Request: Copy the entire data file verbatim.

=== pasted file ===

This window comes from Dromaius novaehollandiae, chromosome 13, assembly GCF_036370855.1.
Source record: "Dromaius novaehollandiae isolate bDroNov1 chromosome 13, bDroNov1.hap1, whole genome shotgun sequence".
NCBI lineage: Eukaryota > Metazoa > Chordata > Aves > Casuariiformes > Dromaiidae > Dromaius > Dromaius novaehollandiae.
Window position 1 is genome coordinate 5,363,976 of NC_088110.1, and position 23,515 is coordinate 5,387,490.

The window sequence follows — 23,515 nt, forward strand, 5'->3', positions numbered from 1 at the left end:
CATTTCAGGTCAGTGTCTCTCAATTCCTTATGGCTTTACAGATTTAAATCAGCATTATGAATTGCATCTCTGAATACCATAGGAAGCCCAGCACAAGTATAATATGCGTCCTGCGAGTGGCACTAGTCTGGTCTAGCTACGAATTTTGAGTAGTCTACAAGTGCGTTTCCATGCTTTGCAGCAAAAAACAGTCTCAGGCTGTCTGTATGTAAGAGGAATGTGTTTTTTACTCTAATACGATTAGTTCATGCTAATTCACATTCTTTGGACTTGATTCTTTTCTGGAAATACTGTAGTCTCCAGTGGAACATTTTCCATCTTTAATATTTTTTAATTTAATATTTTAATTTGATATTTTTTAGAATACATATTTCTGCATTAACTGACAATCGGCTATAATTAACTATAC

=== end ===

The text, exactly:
This window comes from Dromaius novaehollandiae, chromosome 13, assembly GCF_036370855.1.
Source record: "Dromaius novaehollandiae isolate bDroNov1 chromosome 13, bDroNov1.hap1, whole genome shotgun sequence".
NCBI lineage: Eukaryota > Metazoa > Chordata > Aves > Casuariiformes > Dromaiidae > Dromaius > Dromaius novaehollandiae.
Window position 1 is genome coordinate 5,363,976 of NC_088110.1, and position 23,515 is coordinate 5,387,490.

The window sequence follows — 23,515 nt, forward strand, 5'->3', positions numbered from 1 at the left end:
CATTTCAGGTCAGTGTCTCTCAATTCCTTATGGCTTTACAGATTTAAATCAGCATTATGAATTGCATCTCTGAATACCATAGGAAGCCCAGCACAAGTATAATATGCGTCCTGCGAGTGGCACTAGTCTGGTCTAGCTACGAATTTTGAGTAGTCTACAAGTGCGTTTCCATGCTTTGCAGCAAAAAACAGTCTCAGGCTGTCTGTATGTAAGAGGAATGTGTTTTTTACTCTAATACGATTAGTTCATGCTAATTCACATTCTTTGGACTTGATTCTTTTCTGGAAATACTGTAGTCTCCAGTGGAACATTTTCCATCTTTAATATTTTTTAATTTAATATTTTAATTTGATATTTTTTAGAATACATATTTCTGCATTAACTGACAATCGGCTATAATTAACTATAC